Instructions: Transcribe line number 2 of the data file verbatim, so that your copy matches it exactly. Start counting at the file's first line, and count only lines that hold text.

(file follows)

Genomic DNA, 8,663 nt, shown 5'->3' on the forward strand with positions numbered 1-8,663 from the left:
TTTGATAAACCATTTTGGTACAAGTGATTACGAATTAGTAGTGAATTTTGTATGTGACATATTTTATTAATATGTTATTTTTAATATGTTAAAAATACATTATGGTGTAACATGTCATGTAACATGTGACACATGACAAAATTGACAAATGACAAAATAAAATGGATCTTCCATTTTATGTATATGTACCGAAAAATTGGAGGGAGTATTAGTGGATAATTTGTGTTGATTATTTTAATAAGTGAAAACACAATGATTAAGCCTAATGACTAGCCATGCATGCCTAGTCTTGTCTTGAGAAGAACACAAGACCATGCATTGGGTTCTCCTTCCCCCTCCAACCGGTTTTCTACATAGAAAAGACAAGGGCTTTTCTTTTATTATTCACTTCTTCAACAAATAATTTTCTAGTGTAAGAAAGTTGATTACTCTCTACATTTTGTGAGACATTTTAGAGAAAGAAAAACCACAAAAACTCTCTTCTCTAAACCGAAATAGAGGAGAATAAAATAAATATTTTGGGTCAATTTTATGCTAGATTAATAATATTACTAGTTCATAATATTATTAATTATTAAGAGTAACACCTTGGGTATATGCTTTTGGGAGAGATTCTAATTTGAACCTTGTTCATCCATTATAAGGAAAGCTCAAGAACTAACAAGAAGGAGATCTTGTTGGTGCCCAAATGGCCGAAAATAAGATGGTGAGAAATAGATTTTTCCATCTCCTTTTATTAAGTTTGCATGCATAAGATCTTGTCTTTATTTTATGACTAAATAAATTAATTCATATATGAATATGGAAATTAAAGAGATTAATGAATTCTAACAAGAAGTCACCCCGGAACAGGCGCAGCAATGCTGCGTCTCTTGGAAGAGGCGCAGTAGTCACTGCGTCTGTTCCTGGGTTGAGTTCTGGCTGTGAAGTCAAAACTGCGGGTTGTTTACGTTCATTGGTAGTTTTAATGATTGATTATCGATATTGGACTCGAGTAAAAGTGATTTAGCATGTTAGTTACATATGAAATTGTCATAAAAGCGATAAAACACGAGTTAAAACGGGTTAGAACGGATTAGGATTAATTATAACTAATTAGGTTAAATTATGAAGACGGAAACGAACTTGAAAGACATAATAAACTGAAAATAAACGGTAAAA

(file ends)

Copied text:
TTTGATAAACCATTTTGGTACAAGTGATTACGAATTAGTAGTGAATTTTGTATGTGACATATTTTATTAATATGTTATTTTTAATATGTTAAAAATACATTATGGTGTAACATGTCATGTAACATGTGACACATGACAAAATTGACAAATGACAAAATAAAATGGATCTTCCATTTTATGTATATGTACCGAAAAATTGGAGGGAGTATTAGTGGATAATTTGTGTTGATTATTTTAATAAGTGAAAACACAATGATTAAGCCTAATGACTAGCCATGCATGCCTAGTCTTGTCTTGAGAAGAACACAAGACCATGCATTGGGTTCTCCTTCCCCCTCCAACCGGTTTTCTACATAGAAAAGACAAGGGCTTTTCTTTTATTATTCACTTCTTCAACAAATAATTTTCTAGTGTAAGAAAGTTGATTACTCTCTACATTTTGTGAGACATTTTAGAGAAAGAAAAACCACAAAAACTCTCTTCTCTAAACCGAAATAGAGGAGAATAAAATAAATATTTTGGGTCAATTTTATGCTAGATTAATAATATTACTAGTTCATAATATTATTAATTATTAAGAGTAACACCTTGGGTATATGCTTTTGGGAGAGATTCTAATTTGAACCTTGTTCATCCATTATAAGGAAAGCTCAAGAACTAACAAGAAGGAGATCTTGTTGGTGCCCAAATGGCCGAAAATAAGATGGTGAGAAATAGATTTTTCCATCTCCTTTTATTAAGTTTGCATGCATAAGATCTTGTCTTTATTTTATGACTAAATAAATTAATTCATATATGAATATGGAAATTAAAGAGATTAATGAATTCTAACAAGAAGTCACCCCGGAACAGGCGCAGCAATGCTGCGTCTCTTGGAAGAGGCGCAGTAGTCACTGCGTCTGTTCCTGGGTTGAGTTCTGGCTGTGAAGTCAAAACTGCGGGTTGTTTACGTTCATTGGTAGTTTTAATGATTGATTATCGATATTGGACTCGAGTAAAAGTGATTTAGCATGTTAGTTACATATGAAATTGTCATAAAAGCGATAAAACACGAGTTAAAACGGGTTAGAACGGATTAGGATTAATTATAACTAATTAGGTTAAATTATGAAGACGGAAACGAACTTGAAAGACATAATAAACTGAAAATAAACGGTAAAA